PS 33-6 - Measuring matrix conductance using static trap arrays: A study of fruit-feeding nymphalids in a post agricultural landscape

Wednesday, August 10, 2011
Exhibit Hall 3, Austin Convention Center
Norah Warchola, Biology, Tufts University, Medford, MA

We can predict that species will move through matrix vegetation types that are structurally similar to habitat vegetation. However, we do not know a priori which structural discontinuities in vegetation represent substantial barriers to organisms. Knowing how structural complexity of vegetation is perceived by an organism has important implications for animal movement in a landscape. Matrix conductance characterizes the ability of organisms to move through non habitat vegetation. The conductance of different types of matrix vegetation, and the relative abundance and location of matrix types and habitat, determine the functional connectivity of landscapes. This study quantifies conductance in a variety of vegetation types and evaluates the potential of static trap arrays to measure matrix conductance for a guild of fruit feeding nymphalid butterflies. Matrix conductance was measured using mark release recapture methods employing trap arrays of Van Someren-Rydon traps centered on vegetation borders.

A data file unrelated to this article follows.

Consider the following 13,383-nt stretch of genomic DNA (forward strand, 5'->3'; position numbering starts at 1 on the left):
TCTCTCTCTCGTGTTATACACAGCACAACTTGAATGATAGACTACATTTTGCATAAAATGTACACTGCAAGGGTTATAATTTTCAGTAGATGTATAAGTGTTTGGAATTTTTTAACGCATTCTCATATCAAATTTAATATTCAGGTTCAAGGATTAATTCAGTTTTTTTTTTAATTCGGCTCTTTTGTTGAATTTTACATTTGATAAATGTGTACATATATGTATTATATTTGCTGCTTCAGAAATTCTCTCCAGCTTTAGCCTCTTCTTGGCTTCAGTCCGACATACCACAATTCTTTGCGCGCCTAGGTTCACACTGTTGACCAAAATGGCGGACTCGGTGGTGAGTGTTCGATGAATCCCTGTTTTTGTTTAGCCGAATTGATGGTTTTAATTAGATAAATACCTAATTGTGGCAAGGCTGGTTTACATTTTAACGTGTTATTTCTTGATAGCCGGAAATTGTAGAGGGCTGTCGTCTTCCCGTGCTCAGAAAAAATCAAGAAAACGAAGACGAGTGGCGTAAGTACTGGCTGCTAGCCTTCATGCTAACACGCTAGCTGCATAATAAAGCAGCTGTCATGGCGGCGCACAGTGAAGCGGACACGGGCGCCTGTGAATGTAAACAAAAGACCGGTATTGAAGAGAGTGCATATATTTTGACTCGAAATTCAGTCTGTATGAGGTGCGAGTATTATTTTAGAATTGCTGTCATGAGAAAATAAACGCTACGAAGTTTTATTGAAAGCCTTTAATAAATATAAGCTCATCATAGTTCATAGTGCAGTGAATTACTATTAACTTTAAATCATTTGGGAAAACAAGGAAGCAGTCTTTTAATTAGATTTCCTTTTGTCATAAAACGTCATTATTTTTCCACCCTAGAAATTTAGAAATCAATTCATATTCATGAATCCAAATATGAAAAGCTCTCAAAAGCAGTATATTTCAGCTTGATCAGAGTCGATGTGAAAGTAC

This study demonstrated that fruit feeding nymphalids moved more easily through and were captured more frequently in matrix vegetation that was structurally similar to habitat vegetation. This study also demonstrated that static trap arrays were an effective tool for measuring matrix conductance. It goes beyond traditional human based perceptions of structural complexity and explores the effects of vegetation structural complexity from the prospective of the organism.

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